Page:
Yesterday was one of those days.  Caitlyn is starting school next week.  I have a lot of fears and feelings about that, none of them positive.  I cried all day yesterday.  I was a ball of nerves all day.  It was difficult to focus at work, my words came too fast and my thoughts were going faster. 

I am worried about getting Caitlyn to school and the other two to daycare, and myself to work.  I am worried about not knowing where to drop Caitlyn off.  I don’t want her away from me all day.  I am afraid I won’t pack her the right snacks or lunch.  What if I pack peanut butter and there is a kid in her class deathly allergic?  What if she doesn’t have enough time at lunch to eat what she wants and needs?

You get the idea.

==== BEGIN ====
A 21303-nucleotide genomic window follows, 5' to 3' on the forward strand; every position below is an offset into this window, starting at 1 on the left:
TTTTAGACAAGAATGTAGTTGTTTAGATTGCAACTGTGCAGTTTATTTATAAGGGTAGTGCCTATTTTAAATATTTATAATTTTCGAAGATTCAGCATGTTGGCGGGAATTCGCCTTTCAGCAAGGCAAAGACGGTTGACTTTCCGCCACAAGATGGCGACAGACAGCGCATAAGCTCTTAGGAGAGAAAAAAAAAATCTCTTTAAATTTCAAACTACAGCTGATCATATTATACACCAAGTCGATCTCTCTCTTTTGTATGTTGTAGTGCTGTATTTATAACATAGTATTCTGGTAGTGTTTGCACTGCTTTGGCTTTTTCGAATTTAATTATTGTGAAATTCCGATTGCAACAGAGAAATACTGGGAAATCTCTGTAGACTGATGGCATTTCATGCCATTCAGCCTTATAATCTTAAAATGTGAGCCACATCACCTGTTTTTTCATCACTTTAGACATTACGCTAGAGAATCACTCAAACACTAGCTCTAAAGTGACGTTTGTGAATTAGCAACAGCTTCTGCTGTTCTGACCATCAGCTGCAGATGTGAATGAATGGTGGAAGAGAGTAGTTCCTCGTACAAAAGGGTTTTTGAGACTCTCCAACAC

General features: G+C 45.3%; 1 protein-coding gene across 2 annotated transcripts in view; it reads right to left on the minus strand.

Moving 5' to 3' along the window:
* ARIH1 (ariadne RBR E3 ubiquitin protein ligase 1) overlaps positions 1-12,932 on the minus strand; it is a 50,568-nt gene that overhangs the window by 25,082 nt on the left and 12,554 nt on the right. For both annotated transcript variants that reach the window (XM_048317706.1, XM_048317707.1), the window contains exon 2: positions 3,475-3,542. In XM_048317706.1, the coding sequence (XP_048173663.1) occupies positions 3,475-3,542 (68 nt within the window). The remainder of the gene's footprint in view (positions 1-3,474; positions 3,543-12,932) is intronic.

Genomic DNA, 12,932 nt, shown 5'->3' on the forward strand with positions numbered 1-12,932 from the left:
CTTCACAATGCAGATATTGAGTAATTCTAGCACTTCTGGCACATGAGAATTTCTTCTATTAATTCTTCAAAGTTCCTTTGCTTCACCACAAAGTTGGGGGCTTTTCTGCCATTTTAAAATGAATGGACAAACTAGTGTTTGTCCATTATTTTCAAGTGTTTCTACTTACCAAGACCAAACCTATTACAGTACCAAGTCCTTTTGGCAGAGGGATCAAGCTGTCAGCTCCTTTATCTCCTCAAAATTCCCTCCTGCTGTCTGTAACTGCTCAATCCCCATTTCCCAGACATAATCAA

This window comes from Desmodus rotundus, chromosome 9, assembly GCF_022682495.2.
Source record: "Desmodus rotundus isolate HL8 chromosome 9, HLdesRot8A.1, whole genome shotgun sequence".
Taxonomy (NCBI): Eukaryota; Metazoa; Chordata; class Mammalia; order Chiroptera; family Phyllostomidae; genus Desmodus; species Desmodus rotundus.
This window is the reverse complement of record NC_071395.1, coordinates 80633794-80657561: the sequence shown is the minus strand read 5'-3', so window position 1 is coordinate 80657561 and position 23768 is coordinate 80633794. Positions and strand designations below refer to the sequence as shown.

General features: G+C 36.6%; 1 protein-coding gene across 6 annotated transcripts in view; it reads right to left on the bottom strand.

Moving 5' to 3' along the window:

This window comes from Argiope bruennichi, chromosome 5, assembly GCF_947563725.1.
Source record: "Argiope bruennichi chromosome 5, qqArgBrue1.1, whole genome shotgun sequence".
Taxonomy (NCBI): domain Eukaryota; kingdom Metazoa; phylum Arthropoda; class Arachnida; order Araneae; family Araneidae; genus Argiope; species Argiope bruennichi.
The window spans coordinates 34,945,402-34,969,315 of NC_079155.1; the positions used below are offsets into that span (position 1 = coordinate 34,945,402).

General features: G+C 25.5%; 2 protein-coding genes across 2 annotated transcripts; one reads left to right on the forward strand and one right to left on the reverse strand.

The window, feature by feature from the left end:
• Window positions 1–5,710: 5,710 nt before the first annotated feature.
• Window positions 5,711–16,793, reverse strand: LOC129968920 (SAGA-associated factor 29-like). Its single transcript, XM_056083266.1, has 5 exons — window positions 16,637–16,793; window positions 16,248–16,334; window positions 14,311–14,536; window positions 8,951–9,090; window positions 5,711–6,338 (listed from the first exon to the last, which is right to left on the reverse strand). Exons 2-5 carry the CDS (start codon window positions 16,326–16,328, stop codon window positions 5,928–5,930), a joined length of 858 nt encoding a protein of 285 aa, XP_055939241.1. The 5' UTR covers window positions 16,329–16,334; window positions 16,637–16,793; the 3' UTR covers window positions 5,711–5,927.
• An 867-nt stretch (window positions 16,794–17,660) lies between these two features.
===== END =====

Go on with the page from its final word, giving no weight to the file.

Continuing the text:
And as my thoughts spun and the tears fell, I became more and more concerned that I hadn’t made progress against the postpartum depression and anxiety, that I wasn’t getting better.

Thankfully I had a mental health check appointment with my midwife today.  I dumped it all out there.  How I missed trusting my emotions, how I reacted to a mama in my support network going into the hospital, reading about a mama struggling with postpartum depression killing her baby, all my fears about Caitlyn going to school. 

It felt good to get it all out there.  It felt even better to hear her say she felt the same way about sending her kids to school, how she doesn’t look forward to them being away from her,

Oh the relief I felt to hear her say she understood my feelings, how they seemed appropriate to her.  It gave me hope.  Hope that the postpartum depression and anxiety is losing it’s grip on me.  That my emotional reactions are in line. 

It gave me hope that I will one day have my emotional confidence back.  That is a good thing.  Because that is what I miss most.